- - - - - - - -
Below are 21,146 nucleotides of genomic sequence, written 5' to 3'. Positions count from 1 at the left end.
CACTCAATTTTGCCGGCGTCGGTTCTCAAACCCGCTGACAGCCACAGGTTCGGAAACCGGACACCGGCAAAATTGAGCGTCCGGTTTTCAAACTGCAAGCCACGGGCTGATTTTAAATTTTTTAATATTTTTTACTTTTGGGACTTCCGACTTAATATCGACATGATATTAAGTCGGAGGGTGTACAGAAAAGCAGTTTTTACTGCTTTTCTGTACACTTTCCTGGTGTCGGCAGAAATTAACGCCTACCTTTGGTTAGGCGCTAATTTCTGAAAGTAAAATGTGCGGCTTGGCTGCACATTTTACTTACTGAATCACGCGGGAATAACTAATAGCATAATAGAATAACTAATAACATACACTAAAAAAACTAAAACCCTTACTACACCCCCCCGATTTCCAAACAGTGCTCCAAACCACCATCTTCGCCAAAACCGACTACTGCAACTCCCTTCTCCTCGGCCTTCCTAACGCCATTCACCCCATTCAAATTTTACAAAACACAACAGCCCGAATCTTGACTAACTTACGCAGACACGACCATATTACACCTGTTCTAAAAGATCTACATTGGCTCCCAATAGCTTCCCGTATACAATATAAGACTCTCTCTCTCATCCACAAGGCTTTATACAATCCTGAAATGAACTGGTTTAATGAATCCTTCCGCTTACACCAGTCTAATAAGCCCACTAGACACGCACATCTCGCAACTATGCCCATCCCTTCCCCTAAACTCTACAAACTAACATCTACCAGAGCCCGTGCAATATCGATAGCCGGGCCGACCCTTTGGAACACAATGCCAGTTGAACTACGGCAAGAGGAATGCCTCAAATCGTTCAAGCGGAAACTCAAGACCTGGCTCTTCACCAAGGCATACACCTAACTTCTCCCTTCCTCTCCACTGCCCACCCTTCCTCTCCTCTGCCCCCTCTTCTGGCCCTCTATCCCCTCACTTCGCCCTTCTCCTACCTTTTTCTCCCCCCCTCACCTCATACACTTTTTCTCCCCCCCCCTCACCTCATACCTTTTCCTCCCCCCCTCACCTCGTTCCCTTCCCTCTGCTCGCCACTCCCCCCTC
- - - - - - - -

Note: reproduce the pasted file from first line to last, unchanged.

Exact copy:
Below are 21,146 nucleotides of genomic sequence, written 5' to 3'. Positions count from 1 at the left end.
CACTCAATTTTGCCGGCGTCGGTTCTCAAACCCGCTGACAGCCACAGGTTCGGAAACCGGACACCGGCAAAATTGAGCGTCCGGTTTTCAAACTGCAAGCCACGGGCTGATTTTAAATTTTTTAATATTTTTTACTTTTGGGACTTCCGACTTAATATCGACATGATATTAAGTCGGAGGGTGTACAGAAAAGCAGTTTTTACTGCTTTTCTGTACACTTTCCTGGTGTCGGCAGAAATTAACGCCTACCTTTGGTTAGGCGCTAATTTCTGAAAGTAAAATGTGCGGCTTGGCTGCACATTTTACTTACTGAATCACGCGGGAATAACTAATAGCATAATAGAATAACTAATAACATACACTAAAAAAACTAAAACCCTTACTACACCCCCCCGATTTCCAAACAGTGCTCCAAACCACCATCTTCGCCAAAACCGACTACTGCAACTCCCTTCTCCTCGGCCTTCCTAACGCCATTCACCCCATTCAAATTTTACAAAACACAACAGCCCGAATCTTGACTAACTTACGCAGACACGACCATATTACACCTGTTCTAAAAGATCTACATTGGCTCCCAATAGCTTCCCGTATACAATATAAGACTCTCTCTCTCATCCACAAGGCTTTATACAATCCTGAAATGAACTGGTTTAATGAATCCTTCCGCTTACACCAGTCTAATAAGCCCACTAGACACGCACATCTCGCAACTATGCCCATCCCTTCCCCTAAACTCTACAAACTAACATCTACCAGAGCCCGTGCAATATCGATAGCCGGGCCGACCCTTTGGAACACAATGCCAGTTGAACTACGGCAAGAGGAATGCCTCAAATCGTTCAAGCGGAAACTCAAGACCTGGCTCTTCACCAAGGCATACACCTAACTTCTCCCTTCCTCTCCACTGCCCACCCTTCCTCTCCTCTGCCCCCTCTTCTGGCCCTCTATCCCCTCACTTCGCCCTTCTCCTACCTTTTTCTCCCCCCCTCACCTCATACACTTTTTCTCCCCCCCCCTCACCTCATACCTTTTCCTCCCCCCCTCACCTCGTTCCCTTCCCTCTGCTCGCCACTCCCCCCTC